Massachusetts residents are bracing for the worst as Hurricane Irene slammed into North Carolina this morning.
Massachusetts Gov. Deval Patrick told residents that this is "not a time to panic but a time to be prepared."
He urged Massachusetts residents to stay off the roads beginning Saturday evening.
He said parts of the could get winds of up to 70 to 90 mph as of 11 a.m. Sunday morning and 10-12 inches of rain is possible for the western part of the state.
According to the National Weather Service, Boston will get up to 6 inches of rain, with winds of up to 60 mph and will likely experience power outages.
For more on how Hurricane Irene is affecting the North Carolina coast and the surrounding area, go to ABC News affiliate WTVD-TV
"This is a very, very serious event," Patrick said. "Just as the conditions can improve, they can also worsen."
The storm has disrupted mass transit and scheduled weekend events.
The Boston Symphony Orchestra canceled its first performance in 75 years: a Sunday afternoon concert of Beethoven's 9th Symphony.
Click here to see the projected track of Hurricane Irene. About 80 percent of the flights at Logan International Airport have already been cancelled for Sunday and more cancellations were expected Saturday.
State officials are considering closing the bridges that connect Cape Cod with the rest of the state if winds in the area reach 74 mph, which has some residents of the summer resort area concerned that they could be cut off. Officials have said no decision has been made as of yet.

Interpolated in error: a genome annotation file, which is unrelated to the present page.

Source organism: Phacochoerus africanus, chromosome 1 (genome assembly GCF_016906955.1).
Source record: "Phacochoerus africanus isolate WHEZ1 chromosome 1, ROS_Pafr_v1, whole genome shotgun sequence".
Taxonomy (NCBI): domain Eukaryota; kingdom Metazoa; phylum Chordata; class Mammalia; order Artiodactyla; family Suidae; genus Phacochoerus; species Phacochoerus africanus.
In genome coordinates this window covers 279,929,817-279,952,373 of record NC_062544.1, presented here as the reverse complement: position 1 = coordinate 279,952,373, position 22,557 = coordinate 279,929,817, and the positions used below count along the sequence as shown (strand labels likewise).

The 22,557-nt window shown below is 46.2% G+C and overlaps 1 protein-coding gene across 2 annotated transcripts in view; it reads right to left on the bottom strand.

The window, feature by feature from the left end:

Further inland in Harvard, people were concerned about the apple crop. Apples are a huge agricultural boon to Massachusetts and the next few weeks are critical.
The trees are laden with ripening fruit and if the rain and wind pick up, as they are expected to, farmers fear the crop could be wiped out.
In Springfield, site of the June 1 tornado, homeowners are turning a worried eye to the sky as they face the potential for massive flooding in the western part of Massachusetts, which is expected to get soaked with up to 6 inches of rain.
Pilgrim Nuclear Plant, located in Plymouth, is expected to close Sunday if winds hit 70 mph, Patrick said. The nuclear plant is located next to the Massachusetts coastline.
Safety officials in Massachusetts have positioned 15 rapid reconassiance teams ready to be deployed at dawn Monday to identify areas hard hit by Hurricane Irene and to begin recovery and clean up.